In part 1, we were introduced to the world of greenwashing. Do you still remember what is greenwashing? If not, let me refresh it for you!
Greenwashing, also known as green marketing, is based on the term ‘whitewashing’. It refers to a type of marketing strategy employed by companies that convey false and misleading information by claiming that their products are environmentally friendly when they are not.
There are many aspects involved in greenwashing and today, we will learn about the seven sins of greenwashing!
7 Sins of Greenwashing
Similar to the seven deadly sins, the seven sins of Greenwashing, classified by TerraChoice, are provided below:
1. Sin of the Hidden Trade-Off
The hidden trade-off sin involves a company claiming its products as environmentally-friendly and green based on a narrow set of information without taking into consideration other more critical environmental issues such as gas emissions. The product may appear sustainable while ignoring essential ecological attributes such as the use of toxic chemicals, greenhouse gas emissions and energy use. For example, even though paper might come from a sustainably-harvested forest, it is still not environmentally friendly as the air pollution caused by its manufacturing process can lead to serious health problems such as asthma and upper respiratory tract disease.
2. Sin of No Proof
As the name suggests, this refers to making environmental claims without any easily accessible evidence, such as a reliable certification on either the label or the company’s website to back up claims of eco-friendliness.
This is one of the most widespread greenwashing strategies used by companies as anyone can make baseless environmental claims without any factual evidence. For instance, toilet tissue companies claim that a certain percentage of their products are made from consumer-recycled content. However, no genuine information or factual data has been provided to support that claim.
3. Sin of Vagueness
Remember that interview with Andrew Marr, where Theresa May, the Former Prime Minister of England, had dodged questions by providing vague answers. This also refers to a similar technique used by some companies.
The sin of vagueness refers to when companies use too broad or poorly-defined terms for their products that cannot be adequately understood by the general public. For instance, the word “all-natural” is often used in the environmental claims’ of companies. However, even toxic chemical elements such as Arsenic, Mercury and Uranium are naturally occurring compounds. This means that the term all-natural does not necessarily imply a green and sustainable product.
Moreover, the term chemical-free is also not acceptable as, according to chemists’ perspectives, all objects and substances are made up of chemicals. For example, even water is a chemical. As a result, these words used do not give an accurate picture of the products.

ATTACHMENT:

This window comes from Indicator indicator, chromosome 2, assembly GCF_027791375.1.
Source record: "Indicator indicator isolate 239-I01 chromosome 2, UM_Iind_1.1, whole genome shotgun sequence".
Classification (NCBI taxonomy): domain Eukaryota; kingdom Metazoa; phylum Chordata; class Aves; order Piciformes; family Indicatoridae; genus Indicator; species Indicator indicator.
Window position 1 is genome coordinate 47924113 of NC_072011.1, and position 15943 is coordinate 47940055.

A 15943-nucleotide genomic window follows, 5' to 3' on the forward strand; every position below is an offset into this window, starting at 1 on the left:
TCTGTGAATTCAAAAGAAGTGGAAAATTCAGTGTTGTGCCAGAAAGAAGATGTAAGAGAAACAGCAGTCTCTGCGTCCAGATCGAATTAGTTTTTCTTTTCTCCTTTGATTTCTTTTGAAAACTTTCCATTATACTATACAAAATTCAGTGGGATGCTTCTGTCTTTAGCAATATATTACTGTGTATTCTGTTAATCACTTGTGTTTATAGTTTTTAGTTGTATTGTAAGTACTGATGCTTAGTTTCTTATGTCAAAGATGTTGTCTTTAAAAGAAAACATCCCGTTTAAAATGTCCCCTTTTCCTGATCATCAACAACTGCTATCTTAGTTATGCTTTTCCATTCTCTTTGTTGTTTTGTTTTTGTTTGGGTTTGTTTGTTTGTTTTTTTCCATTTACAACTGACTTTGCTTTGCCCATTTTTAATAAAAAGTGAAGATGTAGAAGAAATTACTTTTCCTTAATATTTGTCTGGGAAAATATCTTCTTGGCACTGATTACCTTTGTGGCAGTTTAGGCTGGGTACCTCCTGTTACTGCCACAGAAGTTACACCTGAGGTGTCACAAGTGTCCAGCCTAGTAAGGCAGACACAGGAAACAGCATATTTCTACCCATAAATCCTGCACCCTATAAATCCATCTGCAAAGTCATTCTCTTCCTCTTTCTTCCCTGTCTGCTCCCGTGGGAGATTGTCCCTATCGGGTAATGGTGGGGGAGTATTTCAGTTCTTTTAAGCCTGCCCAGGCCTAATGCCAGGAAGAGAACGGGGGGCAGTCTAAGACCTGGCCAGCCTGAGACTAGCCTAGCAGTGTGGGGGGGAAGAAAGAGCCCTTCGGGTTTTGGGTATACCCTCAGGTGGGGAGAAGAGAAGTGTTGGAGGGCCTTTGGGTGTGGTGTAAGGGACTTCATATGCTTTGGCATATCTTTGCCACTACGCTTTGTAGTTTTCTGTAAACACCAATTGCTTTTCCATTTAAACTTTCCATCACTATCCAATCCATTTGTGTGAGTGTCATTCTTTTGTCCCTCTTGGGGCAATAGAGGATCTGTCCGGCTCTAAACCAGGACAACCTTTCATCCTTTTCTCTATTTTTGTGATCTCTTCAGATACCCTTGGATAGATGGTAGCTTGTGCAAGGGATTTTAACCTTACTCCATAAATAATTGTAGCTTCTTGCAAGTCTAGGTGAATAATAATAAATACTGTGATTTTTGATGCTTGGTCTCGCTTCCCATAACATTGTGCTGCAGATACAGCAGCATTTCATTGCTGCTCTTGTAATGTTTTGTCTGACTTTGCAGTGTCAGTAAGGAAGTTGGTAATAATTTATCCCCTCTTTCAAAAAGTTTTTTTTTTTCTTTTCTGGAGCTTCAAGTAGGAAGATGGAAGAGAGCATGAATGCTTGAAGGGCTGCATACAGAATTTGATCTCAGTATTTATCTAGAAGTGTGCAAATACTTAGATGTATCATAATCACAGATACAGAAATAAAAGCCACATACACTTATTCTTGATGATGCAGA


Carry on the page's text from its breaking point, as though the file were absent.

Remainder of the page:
4. Sin of Irrelevance
Another greenwashing ploy is making an environmental claim, which might be true but unimportant and unhelpful. A great and typical example is the advertisement of “CFC- Free” products where the claim might be genuine but unhelpful as the laws generally ban CFCs.
5. Sin of Lesser of Two Evils
Here, the sin is about how the claim about a specific product in a category may be genuine but the whole category itself carries numerous risks. One simple example that will make you understand the concept is the use of organic cigarettes. They may be organic, but they are still cigarettes!
And even a small kid knows the health consequences of cigarettes!
6. Sin of Fibbing
This refers to the sin of advertising and claiming something which is not valid. In simpler words, it refers to lying blatantly. For instance, a company claiming to be Energy Star Certified when it is not or when a car company lies about how its cars emit zero carbon dioxide in the air.
It is about making up false claims, inventing facts and showing fake certificates and this method is genuinely illegal. However, most of the time, the government does not usually catch these companies.
7. Sin of Worshipping False Labels
The last sin refers to when companies create false labels or certifications to lead consumers into deception. It is about misleading consumers into believing that a particular product went through a green check process and is an environmentally-friendly product.
What do you think of these seven sins of greenwashing? Now, can you easily trust advertisement claims about environmentally-friendly products? Please share your comments and don’t forget to come back for part 3!